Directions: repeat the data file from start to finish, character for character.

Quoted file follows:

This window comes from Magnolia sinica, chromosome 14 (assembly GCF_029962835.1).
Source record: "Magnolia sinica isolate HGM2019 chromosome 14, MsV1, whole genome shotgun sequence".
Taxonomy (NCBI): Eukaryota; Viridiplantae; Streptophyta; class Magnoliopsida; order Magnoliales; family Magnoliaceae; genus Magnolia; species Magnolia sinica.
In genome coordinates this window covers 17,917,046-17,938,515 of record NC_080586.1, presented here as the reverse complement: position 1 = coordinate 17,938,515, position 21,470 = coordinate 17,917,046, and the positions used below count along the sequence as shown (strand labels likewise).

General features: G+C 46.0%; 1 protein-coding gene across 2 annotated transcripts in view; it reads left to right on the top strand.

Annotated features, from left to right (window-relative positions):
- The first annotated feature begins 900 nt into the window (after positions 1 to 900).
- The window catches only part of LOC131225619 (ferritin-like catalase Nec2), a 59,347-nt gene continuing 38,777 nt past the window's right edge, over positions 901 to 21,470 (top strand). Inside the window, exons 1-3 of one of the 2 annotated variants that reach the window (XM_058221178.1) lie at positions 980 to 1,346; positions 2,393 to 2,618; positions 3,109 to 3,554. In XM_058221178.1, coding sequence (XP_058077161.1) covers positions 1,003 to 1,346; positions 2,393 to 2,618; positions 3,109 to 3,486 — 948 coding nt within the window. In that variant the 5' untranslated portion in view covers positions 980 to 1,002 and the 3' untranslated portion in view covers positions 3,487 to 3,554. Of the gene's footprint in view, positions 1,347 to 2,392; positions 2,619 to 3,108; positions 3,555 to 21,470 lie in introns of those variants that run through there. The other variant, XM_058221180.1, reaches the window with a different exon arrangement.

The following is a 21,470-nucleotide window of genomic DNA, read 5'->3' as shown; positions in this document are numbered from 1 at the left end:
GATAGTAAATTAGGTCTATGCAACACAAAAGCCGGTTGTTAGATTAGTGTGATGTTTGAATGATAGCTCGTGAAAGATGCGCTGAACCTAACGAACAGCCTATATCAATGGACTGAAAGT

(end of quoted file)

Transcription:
This window comes from Magnolia sinica, chromosome 14 (assembly GCF_029962835.1).
Source record: "Magnolia sinica isolate HGM2019 chromosome 14, MsV1, whole genome shotgun sequence".
Taxonomy (NCBI): Eukaryota; Viridiplantae; Streptophyta; class Magnoliopsida; order Magnoliales; family Magnoliaceae; genus Magnolia; species Magnolia sinica.
In genome coordinates this window covers 17,917,046-17,938,515 of record NC_080586.1, presented here as the reverse complement: position 1 = coordinate 17,938,515, position 21,470 = coordinate 17,917,046, and the positions used below count along the sequence as shown (strand labels likewise).

General features: G+C 46.0%; 1 protein-coding gene across 2 annotated transcripts in view; it reads left to right on the top strand.

Annotated features, from left to right (window-relative positions):
- The first annotated feature begins 900 nt into the window (after positions 1 to 900).
- The window catches only part of LOC131225619 (ferritin-like catalase Nec2), a 59,347-nt gene continuing 38,777 nt past the window's right edge, over positions 901 to 21,470 (top strand). Inside the window, exons 1-3 of one of the 2 annotated variants that reach the window (XM_058221178.1) lie at positions 980 to 1,346; positions 2,393 to 2,618; positions 3,109 to 3,554. In XM_058221178.1, coding sequence (XP_058077161.1) covers positions 1,003 to 1,346; positions 2,393 to 2,618; positions 3,109 to 3,486 — 948 coding nt within the window. In that variant the 5' untranslated portion in view covers positions 980 to 1,002 and the 3' untranslated portion in view covers positions 3,487 to 3,554. Of the gene's footprint in view, positions 1,347 to 2,392; positions 2,619 to 3,108; positions 3,555 to 21,470 lie in introns of those variants that run through there. The other variant, XM_058221180.1, reaches the window with a different exon arrangement.

The following is a 21,470-nucleotide window of genomic DNA, read 5'->3' as shown; positions in this document are numbered from 1 at the left end:
GATAGTAAATTAGGTCTATGCAACACAAAAGCCGGTTGTTAGATTAGTGTGATGTTTGAATGATAGCTCGTGAAAGATGCGCTGAACCTAACGAACAGCCTATATCAATGGACTGAAAGT